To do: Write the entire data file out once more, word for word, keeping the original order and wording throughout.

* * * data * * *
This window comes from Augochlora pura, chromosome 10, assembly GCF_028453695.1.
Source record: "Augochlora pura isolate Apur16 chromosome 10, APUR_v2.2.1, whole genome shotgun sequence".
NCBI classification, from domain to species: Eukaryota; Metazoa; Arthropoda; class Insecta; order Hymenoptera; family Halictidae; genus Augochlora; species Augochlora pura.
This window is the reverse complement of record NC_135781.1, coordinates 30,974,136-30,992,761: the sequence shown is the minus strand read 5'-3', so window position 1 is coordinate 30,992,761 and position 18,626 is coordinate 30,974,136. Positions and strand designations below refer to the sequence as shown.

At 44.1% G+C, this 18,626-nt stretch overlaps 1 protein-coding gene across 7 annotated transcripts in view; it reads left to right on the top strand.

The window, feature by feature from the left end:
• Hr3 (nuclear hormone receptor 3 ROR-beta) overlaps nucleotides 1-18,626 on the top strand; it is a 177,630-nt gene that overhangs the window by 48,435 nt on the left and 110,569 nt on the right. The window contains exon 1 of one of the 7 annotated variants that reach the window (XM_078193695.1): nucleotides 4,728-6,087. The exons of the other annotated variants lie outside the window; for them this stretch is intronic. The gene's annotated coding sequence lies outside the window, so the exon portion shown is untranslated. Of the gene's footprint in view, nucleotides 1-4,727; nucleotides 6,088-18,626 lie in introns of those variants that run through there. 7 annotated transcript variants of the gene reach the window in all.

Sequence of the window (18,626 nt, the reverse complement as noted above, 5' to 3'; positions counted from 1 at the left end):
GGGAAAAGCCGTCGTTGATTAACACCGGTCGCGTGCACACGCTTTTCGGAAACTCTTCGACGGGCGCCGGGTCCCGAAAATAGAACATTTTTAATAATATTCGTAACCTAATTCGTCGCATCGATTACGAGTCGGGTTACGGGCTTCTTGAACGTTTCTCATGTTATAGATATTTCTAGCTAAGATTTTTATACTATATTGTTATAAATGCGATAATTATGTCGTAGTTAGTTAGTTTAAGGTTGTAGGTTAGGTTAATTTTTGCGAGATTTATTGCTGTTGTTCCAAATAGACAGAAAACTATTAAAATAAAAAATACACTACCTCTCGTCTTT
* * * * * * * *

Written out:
This window comes from Augochlora pura, chromosome 10, assembly GCF_028453695.1.
Source record: "Augochlora pura isolate Apur16 chromosome 10, APUR_v2.2.1, whole genome shotgun sequence".
NCBI classification, from domain to species: Eukaryota; Metazoa; Arthropoda; class Insecta; order Hymenoptera; family Halictidae; genus Augochlora; species Augochlora pura.
This window is the reverse complement of record NC_135781.1, coordinates 30,974,136-30,992,761: the sequence shown is the minus strand read 5'-3', so window position 1 is coordinate 30,992,761 and position 18,626 is coordinate 30,974,136. Positions and strand designations below refer to the sequence as shown.

At 44.1% G+C, this 18,626-nt stretch overlaps 1 protein-coding gene across 7 annotated transcripts in view; it reads left to right on the top strand.

The window, feature by feature from the left end:
• Hr3 (nuclear hormone receptor 3 ROR-beta) overlaps nucleotides 1-18,626 on the top strand; it is a 177,630-nt gene that overhangs the window by 48,435 nt on the left and 110,569 nt on the right. The window contains exon 1 of one of the 7 annotated variants that reach the window (XM_078193695.1): nucleotides 4,728-6,087. The exons of the other annotated variants lie outside the window; for them this stretch is intronic. The gene's annotated coding sequence lies outside the window, so the exon portion shown is untranslated. Of the gene's footprint in view, nucleotides 1-4,727; nucleotides 6,088-18,626 lie in introns of those variants that run through there. 7 annotated transcript variants of the gene reach the window in all.

Sequence of the window (18,626 nt, the reverse complement as noted above, 5' to 3'; positions counted from 1 at the left end):
GGGAAAAGCCGTCGTTGATTAACACCGGTCGCGTGCACACGCTTTTCGGAAACTCTTCGACGGGCGCCGGGTCCCGAAAATAGAACATTTTTAATAATATTCGTAACCTAATTCGTCGCATCGATTACGAGTCGGGTTACGGGCTTCTTGAACGTTTCTCATGTTATAGATATTTCTAGCTAAGATTTTTATACTATATTGTTATAAATGCGATAATTATGTCGTAGTTAGTTAGTTTAAGGTTGTAGGTTAGGTTAATTTTTGCGAGATTTATTGCTGTTGTTCCAAATAGACAGAAAACTATTAAAATAAAAAATACACTACCTCTCGTCTTT